Ahmadinejad insists Israel 'on road to being eliminated'
Iranian president reiterates doubt about holocaust
Iran's top leaders launched a string of vitriolic attacks against the United States and Israel on Friday, calling the Jewish state a "rotten, dried tree" that will be annihilated by "one storm."
Iran's supreme leader Ayatollah Ali Khamenei accused the United States of conspiring against Iran, Iraq, Syria and Lebanon in order to place the entire region under Israeli control.
"The Zionist regime is an injustice and by its very nature a permanent threat," firebrand President Mahmoud Ahmadinejad told a pro-Palestinian conference to rally support from Islamic nations for the Palestinian government.
"Whether you like it or not, the Zionist regime is on the road to being eliminated," he said.
"The Zionist regime is a rotten, dried tree that will be eliminated by one storm," he said.
But unfazed by his critics in Europe and Washington - who are also piling the pressure on Iran over its disputed nuclear drive - Ahmadinejad went on to repeat his controversial stance on the Holocaust.
"If there is serious doubt over the Holocaust, there is no doubt over the catastrophe and Holocaust being faced by the Palestinians," said the president, who had previously dismissed as a "myth" the killing of millions of Jews by the Nazis and their allies during World War II.
"I tell the governments who support Zionism to ... let the migrants [Jews] return to their countries of origin. If you think you owe them something, give them some of your land," Ahmadinejad said.
Khamenei, who holds ultimate authority in Iran, also addressed the conference which was attended by delegates and members of parliament from around the world, many of them from the Middle East, Asia and Africa.
"The plots by the American government against Iran, Iraq, Syria and Lebanon aimed at governing the Middle East with the control of the Zionist regime will not succeed," he said.
"If, by accident, the American government saw reason, it would respect the wish of the Iraqi people to form its government, respect the Palestinian government, free the prisoners of Guantanamo and Abu Ghraib, cease the conspiracy [and] not create tension in the Persian Gulf region," he said.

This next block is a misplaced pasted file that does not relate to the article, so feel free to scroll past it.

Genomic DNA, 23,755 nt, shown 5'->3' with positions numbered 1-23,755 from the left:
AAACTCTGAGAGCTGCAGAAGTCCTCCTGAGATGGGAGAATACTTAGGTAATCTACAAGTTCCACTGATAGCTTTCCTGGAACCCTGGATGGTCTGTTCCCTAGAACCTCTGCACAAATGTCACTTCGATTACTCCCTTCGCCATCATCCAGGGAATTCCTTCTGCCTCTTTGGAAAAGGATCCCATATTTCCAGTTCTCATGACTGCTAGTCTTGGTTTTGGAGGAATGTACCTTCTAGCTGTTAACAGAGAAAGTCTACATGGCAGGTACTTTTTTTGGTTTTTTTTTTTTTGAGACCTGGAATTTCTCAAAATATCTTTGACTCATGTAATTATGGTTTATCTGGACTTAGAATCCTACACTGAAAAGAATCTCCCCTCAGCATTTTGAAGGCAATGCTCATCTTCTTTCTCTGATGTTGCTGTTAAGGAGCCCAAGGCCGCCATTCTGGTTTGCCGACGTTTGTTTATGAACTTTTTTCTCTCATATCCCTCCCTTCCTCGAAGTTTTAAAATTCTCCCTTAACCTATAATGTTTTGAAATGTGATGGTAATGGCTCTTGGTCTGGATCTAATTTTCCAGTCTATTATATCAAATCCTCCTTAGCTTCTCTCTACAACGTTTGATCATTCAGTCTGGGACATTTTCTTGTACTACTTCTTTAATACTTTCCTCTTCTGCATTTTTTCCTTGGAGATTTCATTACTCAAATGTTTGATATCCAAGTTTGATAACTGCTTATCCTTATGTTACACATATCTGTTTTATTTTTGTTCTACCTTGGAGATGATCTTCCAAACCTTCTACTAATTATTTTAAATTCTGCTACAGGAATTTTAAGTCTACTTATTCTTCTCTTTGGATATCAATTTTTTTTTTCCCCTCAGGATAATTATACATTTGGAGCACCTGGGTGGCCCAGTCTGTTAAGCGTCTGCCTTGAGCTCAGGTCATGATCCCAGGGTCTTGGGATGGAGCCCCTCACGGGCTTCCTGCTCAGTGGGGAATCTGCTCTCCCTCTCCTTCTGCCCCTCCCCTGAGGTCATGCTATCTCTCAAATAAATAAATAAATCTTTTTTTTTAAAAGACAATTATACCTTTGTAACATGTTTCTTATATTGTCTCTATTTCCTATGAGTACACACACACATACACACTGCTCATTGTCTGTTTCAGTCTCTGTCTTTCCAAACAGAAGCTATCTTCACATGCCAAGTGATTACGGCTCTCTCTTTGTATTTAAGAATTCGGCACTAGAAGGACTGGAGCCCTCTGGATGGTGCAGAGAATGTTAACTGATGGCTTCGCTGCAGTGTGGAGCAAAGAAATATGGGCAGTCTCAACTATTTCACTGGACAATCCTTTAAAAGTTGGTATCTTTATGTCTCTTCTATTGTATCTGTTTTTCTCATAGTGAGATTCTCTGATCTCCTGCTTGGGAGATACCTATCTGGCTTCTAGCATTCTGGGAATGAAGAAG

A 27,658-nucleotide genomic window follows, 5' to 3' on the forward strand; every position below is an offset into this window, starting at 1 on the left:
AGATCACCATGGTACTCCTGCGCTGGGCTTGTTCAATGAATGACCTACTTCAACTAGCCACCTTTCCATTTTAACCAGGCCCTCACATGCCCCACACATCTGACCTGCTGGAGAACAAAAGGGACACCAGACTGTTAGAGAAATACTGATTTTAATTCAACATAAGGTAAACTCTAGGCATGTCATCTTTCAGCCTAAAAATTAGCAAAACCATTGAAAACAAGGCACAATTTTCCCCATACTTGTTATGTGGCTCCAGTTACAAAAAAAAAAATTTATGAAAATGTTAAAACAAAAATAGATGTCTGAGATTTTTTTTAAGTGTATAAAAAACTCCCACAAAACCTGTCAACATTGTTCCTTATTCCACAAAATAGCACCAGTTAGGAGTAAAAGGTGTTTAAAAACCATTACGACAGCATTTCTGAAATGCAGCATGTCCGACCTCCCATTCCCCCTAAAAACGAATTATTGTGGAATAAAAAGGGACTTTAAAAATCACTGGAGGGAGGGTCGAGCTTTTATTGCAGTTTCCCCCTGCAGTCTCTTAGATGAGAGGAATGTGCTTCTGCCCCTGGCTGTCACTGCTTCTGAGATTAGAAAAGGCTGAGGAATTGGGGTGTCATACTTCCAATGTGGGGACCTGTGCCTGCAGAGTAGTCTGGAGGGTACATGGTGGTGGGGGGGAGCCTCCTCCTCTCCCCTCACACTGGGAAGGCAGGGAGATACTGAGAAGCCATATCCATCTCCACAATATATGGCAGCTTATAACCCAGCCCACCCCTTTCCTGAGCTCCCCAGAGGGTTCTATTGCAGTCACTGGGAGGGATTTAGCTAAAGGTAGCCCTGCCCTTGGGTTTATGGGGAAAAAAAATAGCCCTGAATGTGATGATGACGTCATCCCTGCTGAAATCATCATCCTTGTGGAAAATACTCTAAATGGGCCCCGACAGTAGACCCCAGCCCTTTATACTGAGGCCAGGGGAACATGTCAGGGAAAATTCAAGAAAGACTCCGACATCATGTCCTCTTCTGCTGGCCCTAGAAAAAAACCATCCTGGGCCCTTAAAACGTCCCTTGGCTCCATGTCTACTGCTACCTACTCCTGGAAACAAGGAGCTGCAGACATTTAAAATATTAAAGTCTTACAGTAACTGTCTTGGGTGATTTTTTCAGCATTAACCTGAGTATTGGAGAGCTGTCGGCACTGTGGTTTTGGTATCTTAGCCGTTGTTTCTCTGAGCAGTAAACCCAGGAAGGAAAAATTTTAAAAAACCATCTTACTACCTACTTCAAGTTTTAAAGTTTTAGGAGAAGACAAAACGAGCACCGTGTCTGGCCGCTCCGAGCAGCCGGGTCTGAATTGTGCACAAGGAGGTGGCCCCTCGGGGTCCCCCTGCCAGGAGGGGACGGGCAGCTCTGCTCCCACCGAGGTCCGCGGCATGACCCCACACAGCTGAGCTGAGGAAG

He also issued a thinly veiled appeal for Muslim states to help the Palestinian government.
"The Islamic world cannot remain indifferent and silent to tyranny," he asserted.
"Your martyrs are our martyrs. Your pain is our pain," Khamenei said of the Palestinians. "Islamic nations have the duty to help you in every possible way, and help you along this blessed path."
Ahmadinejad also dismissed remarks by U.S. Secretary of State Condoleezza Rice, who said the United Nations must consider strong action to force Iran to comply with demands over its nuclear plans.
"What she said is not important. She is free to speak out," Ahmadinejad said.
Rice said on Thursday that the UN Security Council should look at Chapter 7 of the UN Charter to force Iran to comply with international obligations over its nuclear plans.
"I am certain we will look at measures that can be taken to ensure that Iran knows that
they really have no choice but to comply," Rice told reporters.
Chapter 7 makes a resolution mandatory under international law for all UN members. It can lead to sanctions and eventually the use of force if it specifically calls for them or threatens "all necessary measures."
A Chapter 7 resolution passed against Iraq has been seen as giving the U.S. a legal argument for the bombing and then invasion of that country.
The head of Iran's Revolutionary Guards warned the U.S. not to attack Iran, saying American troops in Iraq and the region were "vulnerable."
"You can start a war but it won't be you who finishes it," General Yehya Rahim Safavi said of the United States.
"The Iranian armed forces are totally ready to defend the country. If the Americans attack Iran, they will be making a second strategic error after their attack against Iraq," warned the general, who was speaking on the sidelines of the pro-Palestinian conference in Tehran.
"I would advise them to first get out of their quagmire in Iraq before getting into an even bigger one. Iran is not Iraq or Afghanistan." - Agencies